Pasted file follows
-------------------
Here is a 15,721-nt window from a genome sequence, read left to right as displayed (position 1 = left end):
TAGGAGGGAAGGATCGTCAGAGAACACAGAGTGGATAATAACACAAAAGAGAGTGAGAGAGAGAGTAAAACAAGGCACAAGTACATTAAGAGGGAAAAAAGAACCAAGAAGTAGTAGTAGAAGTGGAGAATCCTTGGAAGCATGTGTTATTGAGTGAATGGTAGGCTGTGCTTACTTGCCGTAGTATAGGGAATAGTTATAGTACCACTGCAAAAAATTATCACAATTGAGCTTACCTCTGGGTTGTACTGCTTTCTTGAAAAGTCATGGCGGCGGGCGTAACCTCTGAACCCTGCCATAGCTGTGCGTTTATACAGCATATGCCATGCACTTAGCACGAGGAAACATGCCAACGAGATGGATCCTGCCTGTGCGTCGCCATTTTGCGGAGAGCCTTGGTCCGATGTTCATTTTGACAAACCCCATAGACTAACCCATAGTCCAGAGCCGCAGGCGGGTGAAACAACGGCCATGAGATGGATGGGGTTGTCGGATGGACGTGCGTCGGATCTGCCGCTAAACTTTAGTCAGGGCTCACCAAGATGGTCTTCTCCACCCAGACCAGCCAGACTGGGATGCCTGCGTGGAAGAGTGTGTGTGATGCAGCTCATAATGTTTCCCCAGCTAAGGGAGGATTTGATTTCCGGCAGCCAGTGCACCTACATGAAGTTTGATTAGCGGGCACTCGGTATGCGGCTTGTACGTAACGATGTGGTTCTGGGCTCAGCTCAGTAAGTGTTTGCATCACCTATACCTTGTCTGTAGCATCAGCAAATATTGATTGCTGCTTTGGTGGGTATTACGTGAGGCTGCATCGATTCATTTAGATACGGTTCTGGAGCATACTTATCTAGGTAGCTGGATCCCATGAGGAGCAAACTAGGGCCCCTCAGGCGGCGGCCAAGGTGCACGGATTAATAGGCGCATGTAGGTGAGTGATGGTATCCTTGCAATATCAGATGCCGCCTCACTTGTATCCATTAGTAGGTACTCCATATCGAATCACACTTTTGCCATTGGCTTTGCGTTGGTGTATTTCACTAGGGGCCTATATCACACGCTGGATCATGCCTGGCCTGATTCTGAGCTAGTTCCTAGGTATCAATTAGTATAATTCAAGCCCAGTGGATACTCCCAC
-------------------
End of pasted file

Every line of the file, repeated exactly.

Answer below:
Here is a 15,721-nt window from a genome sequence, read left to right as displayed (position 1 = left end):
TAGGAGGGAAGGATCGTCAGAGAACACAGAGTGGATAATAACACAAAAGAGAGTGAGAGAGAGAGTAAAACAAGGCACAAGTACATTAAGAGGGAAAAAAGAACCAAGAAGTAGTAGTAGAAGTGGAGAATCCTTGGAAGCATGTGTTATTGAGTGAATGGTAGGCTGTGCTTACTTGCCGTAGTATAGGGAATAGTTATAGTACCACTGCAAAAAATTATCACAATTGAGCTTACCTCTGGGTTGTACTGCTTTCTTGAAAAGTCATGGCGGCGGGCGTAACCTCTGAACCCTGCCATAGCTGTGCGTTTATACAGCATATGCCATGCACTTAGCACGAGGAAACATGCCAACGAGATGGATCCTGCCTGTGCGTCGCCATTTTGCGGAGAGCCTTGGTCCGATGTTCATTTTGACAAACCCCATAGACTAACCCATAGTCCAGAGCCGCAGGCGGGTGAAACAACGGCCATGAGATGGATGGGGTTGTCGGATGGACGTGCGTCGGATCTGCCGCTAAACTTTAGTCAGGGCTCACCAAGATGGTCTTCTCCACCCAGACCAGCCAGACTGGGATGCCTGCGTGGAAGAGTGTGTGTGATGCAGCTCATAATGTTTCCCCAGCTAAGGGAGGATTTGATTTCCGGCAGCCAGTGCACCTACATGAAGTTTGATTAGCGGGCACTCGGTATGCGGCTTGTACGTAACGATGTGGTTCTGGGCTCAGCTCAGTAAGTGTTTGCATCACCTATACCTTGTCTGTAGCATCAGCAAATATTGATTGCTGCTTTGGTGGGTATTACGTGAGGCTGCATCGATTCATTTAGATACGGTTCTGGAGCATACTTATCTAGGTAGCTGGATCCCATGAGGAGCAAACTAGGGCCCCTCAGGCGGCGGCCAAGGTGCACGGATTAATAGGCGCATGTAGGTGAGTGATGGTATCCTTGCAATATCAGATGCCGCCTCACTTGTATCCATTAGTAGGTACTCCATATCGAATCACACTTTTGCCATTGGCTTTGCGTTGGTGTATTTCACTAGGGGCCTATATCACACGCTGGATCATGCCTGGCCTGATTCTGAGCTAGTTCCTAGGTATCAATTAGTATAATTCAAGCCCAGTGGATACTCCCAC